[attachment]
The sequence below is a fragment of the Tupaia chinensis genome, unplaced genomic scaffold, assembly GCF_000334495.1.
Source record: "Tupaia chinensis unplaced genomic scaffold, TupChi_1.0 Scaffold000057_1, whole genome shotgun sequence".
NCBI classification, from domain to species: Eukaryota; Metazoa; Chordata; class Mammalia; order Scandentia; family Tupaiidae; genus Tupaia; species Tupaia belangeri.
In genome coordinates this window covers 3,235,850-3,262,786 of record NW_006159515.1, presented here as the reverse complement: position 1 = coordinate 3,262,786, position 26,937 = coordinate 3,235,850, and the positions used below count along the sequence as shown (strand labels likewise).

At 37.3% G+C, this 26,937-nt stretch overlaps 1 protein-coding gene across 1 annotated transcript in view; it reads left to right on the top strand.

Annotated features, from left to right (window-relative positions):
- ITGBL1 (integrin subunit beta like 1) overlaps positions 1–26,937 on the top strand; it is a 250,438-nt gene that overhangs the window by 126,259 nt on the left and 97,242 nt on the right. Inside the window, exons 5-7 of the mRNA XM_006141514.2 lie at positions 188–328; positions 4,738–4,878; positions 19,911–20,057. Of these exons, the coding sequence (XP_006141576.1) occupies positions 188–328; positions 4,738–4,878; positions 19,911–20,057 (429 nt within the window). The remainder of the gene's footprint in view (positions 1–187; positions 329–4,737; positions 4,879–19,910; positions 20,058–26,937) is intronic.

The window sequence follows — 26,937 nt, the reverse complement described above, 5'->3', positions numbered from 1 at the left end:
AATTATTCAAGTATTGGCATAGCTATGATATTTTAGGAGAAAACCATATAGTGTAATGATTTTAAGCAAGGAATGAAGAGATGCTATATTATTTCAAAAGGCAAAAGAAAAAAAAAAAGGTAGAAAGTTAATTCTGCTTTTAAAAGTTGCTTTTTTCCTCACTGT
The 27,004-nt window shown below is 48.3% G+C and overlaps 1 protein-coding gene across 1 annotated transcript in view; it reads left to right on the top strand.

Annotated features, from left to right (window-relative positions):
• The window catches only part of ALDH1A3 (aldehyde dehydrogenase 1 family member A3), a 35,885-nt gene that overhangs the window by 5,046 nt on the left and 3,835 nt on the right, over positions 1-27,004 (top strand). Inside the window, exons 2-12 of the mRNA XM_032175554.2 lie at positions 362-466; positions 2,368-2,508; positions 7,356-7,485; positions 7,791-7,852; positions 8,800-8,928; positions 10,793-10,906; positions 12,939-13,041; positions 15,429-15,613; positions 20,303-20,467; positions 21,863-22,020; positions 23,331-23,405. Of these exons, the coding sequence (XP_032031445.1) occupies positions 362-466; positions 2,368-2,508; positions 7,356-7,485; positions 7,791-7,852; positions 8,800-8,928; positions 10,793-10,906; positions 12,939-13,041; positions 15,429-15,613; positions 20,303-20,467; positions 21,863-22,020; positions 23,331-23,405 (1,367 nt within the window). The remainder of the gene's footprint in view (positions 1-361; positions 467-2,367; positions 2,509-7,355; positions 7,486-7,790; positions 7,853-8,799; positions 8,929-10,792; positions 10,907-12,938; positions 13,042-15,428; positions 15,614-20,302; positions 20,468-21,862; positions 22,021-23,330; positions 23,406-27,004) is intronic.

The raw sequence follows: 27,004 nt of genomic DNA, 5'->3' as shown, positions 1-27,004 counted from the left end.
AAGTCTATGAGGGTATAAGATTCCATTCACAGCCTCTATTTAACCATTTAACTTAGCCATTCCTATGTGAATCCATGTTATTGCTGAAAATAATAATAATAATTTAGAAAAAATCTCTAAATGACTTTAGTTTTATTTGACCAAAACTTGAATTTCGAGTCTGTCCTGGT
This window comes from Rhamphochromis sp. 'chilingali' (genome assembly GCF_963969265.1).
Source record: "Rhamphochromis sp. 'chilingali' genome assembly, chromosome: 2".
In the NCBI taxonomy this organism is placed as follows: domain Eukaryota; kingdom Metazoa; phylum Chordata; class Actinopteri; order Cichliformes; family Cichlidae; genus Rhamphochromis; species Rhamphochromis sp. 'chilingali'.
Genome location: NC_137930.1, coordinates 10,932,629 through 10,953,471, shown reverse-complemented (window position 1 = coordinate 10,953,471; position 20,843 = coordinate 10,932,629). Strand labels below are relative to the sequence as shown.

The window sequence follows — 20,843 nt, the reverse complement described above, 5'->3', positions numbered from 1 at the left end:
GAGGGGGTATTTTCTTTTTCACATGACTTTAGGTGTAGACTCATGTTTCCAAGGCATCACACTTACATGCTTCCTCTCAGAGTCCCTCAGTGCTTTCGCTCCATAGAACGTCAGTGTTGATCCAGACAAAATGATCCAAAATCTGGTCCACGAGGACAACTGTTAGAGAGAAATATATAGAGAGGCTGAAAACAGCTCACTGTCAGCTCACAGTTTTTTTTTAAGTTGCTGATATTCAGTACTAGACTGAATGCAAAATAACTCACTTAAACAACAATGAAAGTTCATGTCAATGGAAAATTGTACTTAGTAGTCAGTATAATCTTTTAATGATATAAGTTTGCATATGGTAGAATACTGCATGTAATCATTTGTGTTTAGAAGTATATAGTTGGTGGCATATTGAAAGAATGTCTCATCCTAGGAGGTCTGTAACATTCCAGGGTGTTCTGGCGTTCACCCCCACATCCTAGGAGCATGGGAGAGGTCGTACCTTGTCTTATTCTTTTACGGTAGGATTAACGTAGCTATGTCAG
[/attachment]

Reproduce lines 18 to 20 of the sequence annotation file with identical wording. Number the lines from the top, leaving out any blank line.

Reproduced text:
Genome location: NC_137930.1, coordinates 10,932,629 through 10,953,471, shown reverse-complemented (window position 1 = coordinate 10,953,471; position 20,843 = coordinate 10,932,629). Strand labels below are relative to the sequence as shown.

The window sequence follows — 20,843 nt, the reverse complement described above, 5'->3', positions numbered from 1 at the left end:
GAGGGGGTATTTTCTTTTTCACATGACTTTAGGTGTAGACTCATGTTTCCAAGGCATCACACTTACATGCTTCCTCTCAGAGTCCCTCAGTGCTTTCGCTCCATAGAACGTCAGTGTTGATCCAGACAAAATGATCCAAAATCTGGTCCACGAGGACAACTGTTAGAGAGAAATATATAGAGAGGCTGAAAACAGCTCACTGTCAGCTCACAGTTTTTTTTTAAGTTGCTGATATTCAGTACTAGACTGAATGCAAAATAACTCACTTAAACAACAATGAAAGTTCATGTCAATGGAAAATTGTACTTAGTAGTCAGTATAATCTTTTAATGATATAAGTTTGCATATGGTAGAATACTGCATGTAATCATTTGTGTTTAGAAGTATATAGTTGGTGGCATATTGAAAGAATGTCTCATCCTAGGAGGTCTGTAACATTCCAGGGTGTTCTGGCGTTCACCCCCACATCCTAGGAGCATGGGAGAGGTCGTACCTTGTCTTATTCTTTTACGGTAGGATTAACGTAGCTATGTCAG